through a combination of means: sexual reproduction or intermarriage with whites; migration to remote frontier areas, where race-based institutions were often less formal than in more settled areas; and property accumulation, which allowed them to become valued members of white society. In the tradition of “whiteness studies,” the fashionable academic subfield that has transformed our understanding of race as a social construction, Sharfstein’s account stresses the power and importance of self-definition. For the Gibsons, Spencers and Walls, as for thousands of other families, “race is not just a set of rules. It is also a set of stories that people have told themselves and one another over and over again. Some are rooted in day-to-day living and hard-won experience, while others derive from fear and fantasy, hope and despair.”In the San Francisco Chronicle, Bruce Watson calls the book "must reading." The Associated Press finds it "sweeping."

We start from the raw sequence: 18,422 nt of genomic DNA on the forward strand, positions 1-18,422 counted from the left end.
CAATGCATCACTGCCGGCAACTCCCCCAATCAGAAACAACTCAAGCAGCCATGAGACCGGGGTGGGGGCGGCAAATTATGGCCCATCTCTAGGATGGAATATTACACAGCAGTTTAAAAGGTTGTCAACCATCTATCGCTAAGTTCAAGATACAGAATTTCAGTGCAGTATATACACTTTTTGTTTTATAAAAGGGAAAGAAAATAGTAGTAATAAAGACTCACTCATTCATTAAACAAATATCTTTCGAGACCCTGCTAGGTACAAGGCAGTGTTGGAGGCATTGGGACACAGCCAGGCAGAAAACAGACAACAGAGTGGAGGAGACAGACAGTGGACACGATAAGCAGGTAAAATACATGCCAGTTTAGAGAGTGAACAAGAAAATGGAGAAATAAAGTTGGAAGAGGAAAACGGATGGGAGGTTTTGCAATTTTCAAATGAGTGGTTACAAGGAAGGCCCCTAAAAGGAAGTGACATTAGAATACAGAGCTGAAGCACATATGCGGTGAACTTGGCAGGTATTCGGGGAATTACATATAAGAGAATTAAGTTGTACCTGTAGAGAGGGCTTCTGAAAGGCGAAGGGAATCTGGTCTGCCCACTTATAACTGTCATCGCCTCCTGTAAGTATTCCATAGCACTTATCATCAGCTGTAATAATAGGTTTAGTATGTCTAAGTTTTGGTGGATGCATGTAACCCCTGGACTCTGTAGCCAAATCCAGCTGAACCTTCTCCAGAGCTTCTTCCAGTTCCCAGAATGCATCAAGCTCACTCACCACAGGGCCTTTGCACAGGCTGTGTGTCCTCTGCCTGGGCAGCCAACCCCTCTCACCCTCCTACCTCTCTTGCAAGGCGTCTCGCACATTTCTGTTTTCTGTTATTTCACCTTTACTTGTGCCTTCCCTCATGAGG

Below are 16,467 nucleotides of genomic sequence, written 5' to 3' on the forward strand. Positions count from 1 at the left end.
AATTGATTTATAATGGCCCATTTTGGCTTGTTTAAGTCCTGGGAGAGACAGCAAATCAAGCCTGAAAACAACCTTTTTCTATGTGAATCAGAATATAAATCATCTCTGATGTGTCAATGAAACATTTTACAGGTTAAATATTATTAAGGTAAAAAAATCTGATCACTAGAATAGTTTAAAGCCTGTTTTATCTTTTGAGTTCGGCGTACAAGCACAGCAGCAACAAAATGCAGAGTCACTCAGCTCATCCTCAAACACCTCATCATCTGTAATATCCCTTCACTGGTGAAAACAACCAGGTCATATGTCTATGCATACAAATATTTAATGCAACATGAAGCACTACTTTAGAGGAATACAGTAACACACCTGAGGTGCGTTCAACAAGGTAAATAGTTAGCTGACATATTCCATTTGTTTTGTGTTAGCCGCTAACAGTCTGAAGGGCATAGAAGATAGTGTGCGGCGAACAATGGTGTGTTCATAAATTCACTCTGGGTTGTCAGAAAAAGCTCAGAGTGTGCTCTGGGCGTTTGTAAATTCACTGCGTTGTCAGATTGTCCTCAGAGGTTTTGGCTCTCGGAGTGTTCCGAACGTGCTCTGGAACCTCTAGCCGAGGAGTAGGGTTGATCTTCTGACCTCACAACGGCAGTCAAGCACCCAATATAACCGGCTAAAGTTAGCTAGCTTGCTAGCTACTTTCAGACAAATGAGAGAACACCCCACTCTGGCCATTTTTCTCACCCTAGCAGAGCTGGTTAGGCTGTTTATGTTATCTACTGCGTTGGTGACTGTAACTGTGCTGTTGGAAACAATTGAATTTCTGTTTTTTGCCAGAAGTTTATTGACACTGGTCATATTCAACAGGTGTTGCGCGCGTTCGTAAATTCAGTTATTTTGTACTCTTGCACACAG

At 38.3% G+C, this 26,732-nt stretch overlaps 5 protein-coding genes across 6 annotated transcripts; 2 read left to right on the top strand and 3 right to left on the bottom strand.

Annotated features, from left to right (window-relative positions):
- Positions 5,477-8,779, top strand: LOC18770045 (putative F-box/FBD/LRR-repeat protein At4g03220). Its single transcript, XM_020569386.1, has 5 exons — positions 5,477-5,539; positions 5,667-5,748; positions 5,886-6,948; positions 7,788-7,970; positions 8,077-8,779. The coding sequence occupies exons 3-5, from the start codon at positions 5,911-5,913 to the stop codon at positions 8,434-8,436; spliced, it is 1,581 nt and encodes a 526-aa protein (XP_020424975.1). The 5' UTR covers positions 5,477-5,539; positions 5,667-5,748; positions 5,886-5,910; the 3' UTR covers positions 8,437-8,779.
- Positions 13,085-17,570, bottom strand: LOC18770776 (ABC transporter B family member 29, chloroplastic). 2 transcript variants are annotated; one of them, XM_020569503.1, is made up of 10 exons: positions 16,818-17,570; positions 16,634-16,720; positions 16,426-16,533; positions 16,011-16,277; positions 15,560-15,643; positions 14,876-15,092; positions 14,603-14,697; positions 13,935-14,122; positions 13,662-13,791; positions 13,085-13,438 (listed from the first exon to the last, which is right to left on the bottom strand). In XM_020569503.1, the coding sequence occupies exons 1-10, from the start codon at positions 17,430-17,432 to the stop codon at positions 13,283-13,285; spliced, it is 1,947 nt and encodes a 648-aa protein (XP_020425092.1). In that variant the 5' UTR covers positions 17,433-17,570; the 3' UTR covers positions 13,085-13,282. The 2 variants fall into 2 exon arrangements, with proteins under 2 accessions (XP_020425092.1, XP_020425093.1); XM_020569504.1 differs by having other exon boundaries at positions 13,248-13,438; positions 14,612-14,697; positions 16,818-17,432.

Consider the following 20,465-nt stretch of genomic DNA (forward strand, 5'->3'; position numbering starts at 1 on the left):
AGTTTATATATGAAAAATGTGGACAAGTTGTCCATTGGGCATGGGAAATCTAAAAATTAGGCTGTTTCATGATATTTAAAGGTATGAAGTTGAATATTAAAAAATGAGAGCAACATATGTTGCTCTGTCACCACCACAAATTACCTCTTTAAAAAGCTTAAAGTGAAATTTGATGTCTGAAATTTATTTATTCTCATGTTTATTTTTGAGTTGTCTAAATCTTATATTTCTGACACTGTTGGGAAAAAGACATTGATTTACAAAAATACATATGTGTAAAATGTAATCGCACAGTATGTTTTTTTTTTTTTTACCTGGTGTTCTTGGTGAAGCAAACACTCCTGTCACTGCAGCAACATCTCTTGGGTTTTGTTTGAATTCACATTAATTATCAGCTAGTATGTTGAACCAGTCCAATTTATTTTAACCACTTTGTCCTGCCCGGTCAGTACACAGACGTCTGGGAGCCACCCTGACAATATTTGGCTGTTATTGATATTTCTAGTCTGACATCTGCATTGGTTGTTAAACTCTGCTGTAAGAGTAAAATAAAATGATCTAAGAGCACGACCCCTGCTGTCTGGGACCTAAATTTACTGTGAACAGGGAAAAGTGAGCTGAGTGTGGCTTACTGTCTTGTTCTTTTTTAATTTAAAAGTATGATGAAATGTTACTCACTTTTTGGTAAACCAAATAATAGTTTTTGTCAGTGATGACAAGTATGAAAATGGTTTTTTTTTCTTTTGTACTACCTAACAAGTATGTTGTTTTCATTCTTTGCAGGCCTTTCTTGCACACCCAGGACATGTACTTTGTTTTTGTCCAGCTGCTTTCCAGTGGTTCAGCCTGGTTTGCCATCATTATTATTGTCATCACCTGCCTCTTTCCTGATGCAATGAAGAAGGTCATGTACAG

THE BLACK HISTORY OF THE WHITE HOUSE by Clarence Lusane and FAMILY OF FREEDOM: Presidents and African Americans in the White House by Kenneth T. Walsh are reviewed by Patricia Sullivan in the Washington Post. Lusane's book
probes black interactions with the occupants of the White House through the experiences and accounts of slaves, servants, political strategists, entertainers, civil rights leaders and administrative officials....Drawing on the stories of a remarkable variety of individuals, the book opens with Oney Maria Judge's dramatic escape from the temporary presidential residence in Philadelphia, and George Washington's aggressive effort to capture her.Also reviewed this week:THE-WOLVES: The Women Who Ruled England Before Elizabeth by Helen Castor in the New York Times.